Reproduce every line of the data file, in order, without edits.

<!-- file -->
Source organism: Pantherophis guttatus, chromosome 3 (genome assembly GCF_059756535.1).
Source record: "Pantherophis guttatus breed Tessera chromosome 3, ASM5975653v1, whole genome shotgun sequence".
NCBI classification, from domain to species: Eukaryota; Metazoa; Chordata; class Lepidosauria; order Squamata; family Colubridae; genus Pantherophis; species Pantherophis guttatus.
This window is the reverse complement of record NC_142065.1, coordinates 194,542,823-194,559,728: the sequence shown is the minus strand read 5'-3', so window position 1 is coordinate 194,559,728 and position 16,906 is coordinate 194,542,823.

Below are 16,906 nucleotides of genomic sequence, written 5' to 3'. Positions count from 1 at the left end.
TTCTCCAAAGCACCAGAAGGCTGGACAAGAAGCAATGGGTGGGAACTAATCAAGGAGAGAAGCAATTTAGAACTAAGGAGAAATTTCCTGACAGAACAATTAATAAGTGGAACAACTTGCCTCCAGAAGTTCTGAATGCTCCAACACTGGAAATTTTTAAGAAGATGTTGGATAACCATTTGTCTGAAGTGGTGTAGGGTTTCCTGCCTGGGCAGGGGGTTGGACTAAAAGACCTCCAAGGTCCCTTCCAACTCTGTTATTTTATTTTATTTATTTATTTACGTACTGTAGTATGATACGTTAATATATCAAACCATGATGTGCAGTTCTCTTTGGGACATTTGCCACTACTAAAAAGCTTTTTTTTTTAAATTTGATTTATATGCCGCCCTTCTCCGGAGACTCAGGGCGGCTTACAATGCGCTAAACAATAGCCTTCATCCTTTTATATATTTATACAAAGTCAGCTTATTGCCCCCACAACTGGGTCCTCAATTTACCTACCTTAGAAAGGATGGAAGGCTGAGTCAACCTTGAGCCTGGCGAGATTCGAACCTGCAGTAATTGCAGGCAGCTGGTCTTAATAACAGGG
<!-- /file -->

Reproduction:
Source organism: Pantherophis guttatus, chromosome 3 (genome assembly GCF_059756535.1).
Source record: "Pantherophis guttatus breed Tessera chromosome 3, ASM5975653v1, whole genome shotgun sequence".
NCBI classification, from domain to species: Eukaryota; Metazoa; Chordata; class Lepidosauria; order Squamata; family Colubridae; genus Pantherophis; species Pantherophis guttatus.
This window is the reverse complement of record NC_142065.1, coordinates 194,542,823-194,559,728: the sequence shown is the minus strand read 5'-3', so window position 1 is coordinate 194,559,728 and position 16,906 is coordinate 194,542,823.

Below are 16,906 nucleotides of genomic sequence, written 5' to 3'. Positions count from 1 at the left end.
TTCTCCAAAGCACCAGAAGGCTGGACAAGAAGCAATGGGTGGGAACTAATCAAGGAGAGAAGCAATTTAGAACTAAGGAGAAATTTCCTGACAGAACAATTAATAAGTGGAACAACTTGCCTCCAGAAGTTCTGAATGCTCCAACACTGGAAATTTTTAAGAAGATGTTGGATAACCATTTGTCTGAAGTGGTGTAGGGTTTCCTGCCTGGGCAGGGGGTTGGACTAAAAGACCTCCAAGGTCCCTTCCAACTCTGTTATTTTATTTTATTTATTTATTTACGTACTGTAGTATGATACGTTAATATATCAAACCATGATGTGCAGTTCTCTTTGGGACATTTGCCACTACTAAAAAGCTTTTTTTTTTAAATTTGATTTATATGCCGCCCTTCTCCGGAGACTCAGGGCGGCTTACAATGCGCTAAACAATAGCCTTCATCCTTTTATATATTTATACAAAGTCAGCTTATTGCCCCCACAACTGGGTCCTCAATTTACCTACCTTAGAAAGGATGGAAGGCTGAGTCAACCTTGAGCCTGGCGAGATTCGAACCTGCAGTAATTGCAGGCAGCTGGTCTTAATAACAGGG